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Friday, April 21, 2017

San Martín Ocoxochitepec

From time to time we take a look at modest rural churches with colonial antecedents that are overlooked by most students of viceregal art and architecture, but that often possess features of artistic interest. We like to call them Hidden Gems.
The country church of San Martín Ocoxochitepec (Pine Flower Hill) nestled in the verdant hills of the Valle de Bravo in the northwest corner of Mexico State, is one example.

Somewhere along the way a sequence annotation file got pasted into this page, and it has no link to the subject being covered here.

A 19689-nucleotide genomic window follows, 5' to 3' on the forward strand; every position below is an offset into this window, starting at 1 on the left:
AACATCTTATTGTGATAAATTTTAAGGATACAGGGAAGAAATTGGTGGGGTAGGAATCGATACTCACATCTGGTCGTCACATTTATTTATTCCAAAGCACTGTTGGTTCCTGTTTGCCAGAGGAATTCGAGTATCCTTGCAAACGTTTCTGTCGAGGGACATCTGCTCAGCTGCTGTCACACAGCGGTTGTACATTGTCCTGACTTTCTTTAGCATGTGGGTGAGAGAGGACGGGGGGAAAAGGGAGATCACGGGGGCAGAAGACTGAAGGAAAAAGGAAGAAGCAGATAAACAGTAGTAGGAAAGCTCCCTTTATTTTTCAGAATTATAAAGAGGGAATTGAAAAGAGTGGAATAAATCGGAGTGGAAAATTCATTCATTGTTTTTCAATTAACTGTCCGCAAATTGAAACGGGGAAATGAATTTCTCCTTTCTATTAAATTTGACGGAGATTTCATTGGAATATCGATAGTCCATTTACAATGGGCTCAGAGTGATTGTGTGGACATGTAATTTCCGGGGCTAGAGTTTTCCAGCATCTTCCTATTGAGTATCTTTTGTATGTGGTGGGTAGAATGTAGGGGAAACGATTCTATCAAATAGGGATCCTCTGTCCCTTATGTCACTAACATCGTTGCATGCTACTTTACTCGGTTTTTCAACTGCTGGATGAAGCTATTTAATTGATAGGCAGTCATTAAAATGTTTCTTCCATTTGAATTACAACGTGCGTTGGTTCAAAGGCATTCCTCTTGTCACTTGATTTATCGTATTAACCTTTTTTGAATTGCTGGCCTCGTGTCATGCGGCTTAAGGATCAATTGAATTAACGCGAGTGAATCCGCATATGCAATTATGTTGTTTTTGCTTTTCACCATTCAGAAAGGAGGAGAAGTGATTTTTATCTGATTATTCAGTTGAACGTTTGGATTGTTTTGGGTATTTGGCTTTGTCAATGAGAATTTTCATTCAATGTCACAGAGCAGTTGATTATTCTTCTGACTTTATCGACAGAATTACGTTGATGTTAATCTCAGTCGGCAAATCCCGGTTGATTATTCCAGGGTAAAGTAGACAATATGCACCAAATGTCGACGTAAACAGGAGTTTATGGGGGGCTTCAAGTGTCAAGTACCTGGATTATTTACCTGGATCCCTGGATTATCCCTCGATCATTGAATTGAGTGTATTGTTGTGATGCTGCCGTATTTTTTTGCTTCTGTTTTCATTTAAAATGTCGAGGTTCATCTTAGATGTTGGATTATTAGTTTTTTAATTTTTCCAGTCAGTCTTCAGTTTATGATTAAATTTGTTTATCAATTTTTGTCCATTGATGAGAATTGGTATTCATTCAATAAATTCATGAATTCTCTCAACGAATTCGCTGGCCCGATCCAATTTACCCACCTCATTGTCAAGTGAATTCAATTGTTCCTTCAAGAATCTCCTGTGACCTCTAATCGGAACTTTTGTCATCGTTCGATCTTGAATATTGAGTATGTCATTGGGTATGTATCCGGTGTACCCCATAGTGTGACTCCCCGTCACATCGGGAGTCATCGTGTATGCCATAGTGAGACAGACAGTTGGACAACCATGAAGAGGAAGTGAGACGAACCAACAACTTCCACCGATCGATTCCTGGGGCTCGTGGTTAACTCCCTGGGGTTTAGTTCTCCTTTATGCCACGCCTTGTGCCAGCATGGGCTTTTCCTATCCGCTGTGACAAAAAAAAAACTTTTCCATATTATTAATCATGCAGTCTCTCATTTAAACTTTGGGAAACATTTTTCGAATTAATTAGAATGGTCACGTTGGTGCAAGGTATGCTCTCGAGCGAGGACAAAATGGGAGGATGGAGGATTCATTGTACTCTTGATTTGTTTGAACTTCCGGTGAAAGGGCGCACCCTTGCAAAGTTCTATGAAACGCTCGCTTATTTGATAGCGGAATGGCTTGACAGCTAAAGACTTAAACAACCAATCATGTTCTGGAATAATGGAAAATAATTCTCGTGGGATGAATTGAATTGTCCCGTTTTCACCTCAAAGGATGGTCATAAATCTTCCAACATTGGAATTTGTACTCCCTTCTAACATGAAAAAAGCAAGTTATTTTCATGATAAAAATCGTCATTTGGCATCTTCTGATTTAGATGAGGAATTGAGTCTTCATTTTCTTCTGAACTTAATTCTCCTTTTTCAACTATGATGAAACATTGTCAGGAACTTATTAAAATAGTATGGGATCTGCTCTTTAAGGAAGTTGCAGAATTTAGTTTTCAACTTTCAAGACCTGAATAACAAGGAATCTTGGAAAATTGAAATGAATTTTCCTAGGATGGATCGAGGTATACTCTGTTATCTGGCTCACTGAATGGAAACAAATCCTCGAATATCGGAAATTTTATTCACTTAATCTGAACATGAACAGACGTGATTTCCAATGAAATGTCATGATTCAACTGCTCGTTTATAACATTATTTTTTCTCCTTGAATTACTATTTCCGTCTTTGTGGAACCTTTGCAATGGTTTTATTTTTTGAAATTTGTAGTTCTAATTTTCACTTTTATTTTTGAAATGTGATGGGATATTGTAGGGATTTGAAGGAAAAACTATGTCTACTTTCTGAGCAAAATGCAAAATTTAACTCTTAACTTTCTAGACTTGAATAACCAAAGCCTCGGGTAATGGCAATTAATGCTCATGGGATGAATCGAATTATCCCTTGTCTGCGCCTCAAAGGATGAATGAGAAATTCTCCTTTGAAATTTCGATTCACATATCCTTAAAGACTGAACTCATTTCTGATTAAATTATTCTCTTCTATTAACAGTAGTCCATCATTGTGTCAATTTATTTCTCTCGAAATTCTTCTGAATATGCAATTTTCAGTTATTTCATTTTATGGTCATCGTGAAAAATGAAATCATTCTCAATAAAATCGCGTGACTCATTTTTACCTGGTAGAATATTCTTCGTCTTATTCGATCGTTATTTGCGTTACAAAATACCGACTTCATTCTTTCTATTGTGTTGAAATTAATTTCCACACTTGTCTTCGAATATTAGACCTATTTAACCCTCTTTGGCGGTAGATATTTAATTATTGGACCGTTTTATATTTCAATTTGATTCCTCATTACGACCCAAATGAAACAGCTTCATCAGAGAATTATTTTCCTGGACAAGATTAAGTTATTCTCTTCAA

Now serving as the parish church of nearby Ixtapan del Oro, the building dates back at least to the 17th century—the date 1689 is carved beneath the choir window—although parts of it may be even earlier. 
The rustic doorway, with fluted pilasters and sinuous, carved foliage on the archway, is oddly elevated, although this may have been reduced in height due to flooding.
The other item of interest at Ocoxochitepec is the atrium cross mounted in front of the church, cylindrical in section and carved with a simple ring at the crossing.
Check out our other Hidden Gems: Xichu de IndiosSan Felipe Sultepec; San Pablo Malacatepec;   Mixquiahuala
text © 2017 Richard D. Perry.  images by Niccolò Brooker and others

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